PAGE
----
I'm no expert on any of this. Both Ilford and Kodak give similar exhaustion rates for their fixers and these are undoubtedly conservative figures due to many unknown factors once the product is in the hands of the consumer. Other brands probably have similar exhaustion rates but I would consider dumping them a little more often than either Ilford or Kodak unless there are manufacturer's recommendations available that state otherwise.
Personally, I use film strength, non-hardening rapid fixer as a two-bath solution for prints. With the initial chemicals, I dump the first bath a little more often than is recommended and move the second bath up to number one. This rotation keeps the second bath fresh and the first bath used to near exhaustion. With film fixer, I test the chemical with a film leader or dump the fixer after six months or so. The amount of film I shoot and process can vary considerably over time. Sometimes I shoot dozens of rolls in a month and sometimes I shoot nothing for several months.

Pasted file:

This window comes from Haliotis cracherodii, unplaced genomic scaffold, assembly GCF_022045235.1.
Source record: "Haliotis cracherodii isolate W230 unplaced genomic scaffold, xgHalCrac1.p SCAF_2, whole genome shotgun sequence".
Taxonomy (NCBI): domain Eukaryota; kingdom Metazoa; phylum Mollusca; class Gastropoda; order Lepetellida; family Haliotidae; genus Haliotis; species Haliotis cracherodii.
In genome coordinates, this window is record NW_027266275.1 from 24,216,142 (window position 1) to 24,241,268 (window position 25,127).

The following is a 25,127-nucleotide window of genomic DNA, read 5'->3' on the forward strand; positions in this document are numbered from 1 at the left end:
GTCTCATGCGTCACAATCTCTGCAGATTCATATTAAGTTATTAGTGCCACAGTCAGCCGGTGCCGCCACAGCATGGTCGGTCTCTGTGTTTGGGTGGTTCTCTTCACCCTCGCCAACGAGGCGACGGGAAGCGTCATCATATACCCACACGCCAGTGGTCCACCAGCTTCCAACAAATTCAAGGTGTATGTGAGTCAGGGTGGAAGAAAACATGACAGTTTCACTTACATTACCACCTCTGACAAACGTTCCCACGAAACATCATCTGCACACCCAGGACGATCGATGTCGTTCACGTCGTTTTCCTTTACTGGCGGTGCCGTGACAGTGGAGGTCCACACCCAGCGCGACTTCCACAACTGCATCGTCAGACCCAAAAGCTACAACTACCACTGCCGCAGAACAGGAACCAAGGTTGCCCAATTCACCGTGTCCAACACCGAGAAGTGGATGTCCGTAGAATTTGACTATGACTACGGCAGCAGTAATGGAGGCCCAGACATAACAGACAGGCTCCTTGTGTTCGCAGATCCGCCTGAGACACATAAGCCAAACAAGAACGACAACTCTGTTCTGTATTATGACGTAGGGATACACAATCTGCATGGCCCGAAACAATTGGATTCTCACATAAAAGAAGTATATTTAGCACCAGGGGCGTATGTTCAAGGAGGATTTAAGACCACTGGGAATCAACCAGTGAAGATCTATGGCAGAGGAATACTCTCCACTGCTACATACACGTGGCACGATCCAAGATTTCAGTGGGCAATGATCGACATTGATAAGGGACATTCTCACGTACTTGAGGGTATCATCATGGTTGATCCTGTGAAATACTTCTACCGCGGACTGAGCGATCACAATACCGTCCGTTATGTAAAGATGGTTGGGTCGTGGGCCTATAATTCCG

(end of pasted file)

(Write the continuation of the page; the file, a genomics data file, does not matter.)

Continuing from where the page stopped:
As for the one-shot fixer idea, I make no sense of the notion for dumping out perfectly good chemicals, especially when based on an environmental/conservationist argument. It's wasteful and it simply means the consumption of more chemicals and more chemicals being dumped into the environment in the long run.